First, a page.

Tuesday, March 27, 2012

"Experiencing the Word" by Garris Elkins

Recently, I heard someone say how sad it was that some Christians were seeking an experience from God instead of focusing solely on Scripture.  When I heard those words something didn’t set right with me.  

This morning, as I read through 2 Peter, I came across that section of chapter one where Peter said in 16, “We saw his majestic splendor with our own eyes.” Peter was describing his experience on the Mount of Transfiguration. Peter went on to say, “The voice from the majestic glory of God said to him, ‘This is my dearly loved Son, who brings me great joy.’ We ourselves heard that voice from heaven when we were with him on the holy mountain.”

Many times we stop reading a sentence at the end of a paragraph, like the one above, but Peter’s thought continues on into the next paragraph with verse 19, “Because of that experience, we have even greater confidence in the message proclaimed by the prophets.”  In other words, the experience Peter had with a supernatural God on the Mount of Transfiguration released a greater confidence in the message of God.

I have taught the Word a lot over the last 31 years.  Just doing some simple math, I have taught in public church services a minimum of two times a week for those 31 years – that works out to be well over 3,000 messages.  This does not include all the extra times between the weekly church services where I taught in other venues, like training seminars or conferences.  The final number could easily be over 4,000.  That’s a lot of speaking.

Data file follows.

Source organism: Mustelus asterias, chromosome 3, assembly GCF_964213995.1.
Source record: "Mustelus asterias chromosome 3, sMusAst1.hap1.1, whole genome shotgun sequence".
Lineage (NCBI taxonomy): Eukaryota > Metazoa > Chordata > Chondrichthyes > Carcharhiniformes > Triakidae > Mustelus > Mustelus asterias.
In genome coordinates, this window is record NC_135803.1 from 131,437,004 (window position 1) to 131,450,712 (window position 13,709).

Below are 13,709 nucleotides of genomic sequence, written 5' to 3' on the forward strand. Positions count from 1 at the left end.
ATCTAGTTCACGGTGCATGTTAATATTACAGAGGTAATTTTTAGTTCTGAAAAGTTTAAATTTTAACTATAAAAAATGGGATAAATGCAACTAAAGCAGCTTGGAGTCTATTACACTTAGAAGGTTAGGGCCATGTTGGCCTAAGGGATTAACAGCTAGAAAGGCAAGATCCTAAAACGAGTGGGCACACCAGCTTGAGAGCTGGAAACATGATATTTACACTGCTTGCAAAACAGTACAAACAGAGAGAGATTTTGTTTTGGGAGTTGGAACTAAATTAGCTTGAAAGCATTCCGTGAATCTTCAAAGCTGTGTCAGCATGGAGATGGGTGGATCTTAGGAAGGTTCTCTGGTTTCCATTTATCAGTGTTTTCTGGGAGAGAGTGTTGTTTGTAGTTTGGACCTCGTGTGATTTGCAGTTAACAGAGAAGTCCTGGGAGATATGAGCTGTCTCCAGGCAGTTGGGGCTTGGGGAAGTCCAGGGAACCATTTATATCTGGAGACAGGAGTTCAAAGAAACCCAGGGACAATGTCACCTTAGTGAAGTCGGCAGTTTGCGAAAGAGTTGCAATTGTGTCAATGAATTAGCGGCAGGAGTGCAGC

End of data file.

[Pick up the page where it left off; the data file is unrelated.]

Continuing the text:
All the public teaching that takes place in the ministry schedule of an average pastor may be part of what has created a suspicion in some people’s minds about “experiences”. At times I think we forget what Paul said in Ephesians 4 about equipping the saints to “do” the work of the ministry.  Doing is always experiential.

A friend of mine, who spent years ministering in Africa, described to me what is called, “The God-Line.” In Western culture, where we place a high value on our intellect and on our ability to understand and define all that takes place around us, the God-Line is just below our head.  If we can’t understand it with our mind it is suspect and must remain below the line.  In the African culture, and most of the world not dominated by a Greek way of thinking, the God-Line is above their heads.  In other words, all of life is spiritual.  There is no separation between teaching and experience.

When Jesus sent out The Seventy in Luke 10, He empowered them to do the experiential part of life with Jesus.  He said to them, Heal the sick, and tell them, ‘The Kingdom of God is near you now.’”  These first disciples not only shared God’s Word, but they expected some kind of experience with God to follow their sharing.  An experience with God is where people would see God’s Word come alive in their lives.

On the Day of Pentecost the Church was empowered to do supernatural works that would end up being processed as an experience with God. The early disciples got into a lot of trouble when they released these supernatural experiences in the cities across the Middle East.  If what they believed had not become such culturally disturbing experiences most of them would have died as old men and women without experiencing the pain of martyrdom. An experience with God that flows from the Word of God is both powerful and dangerous.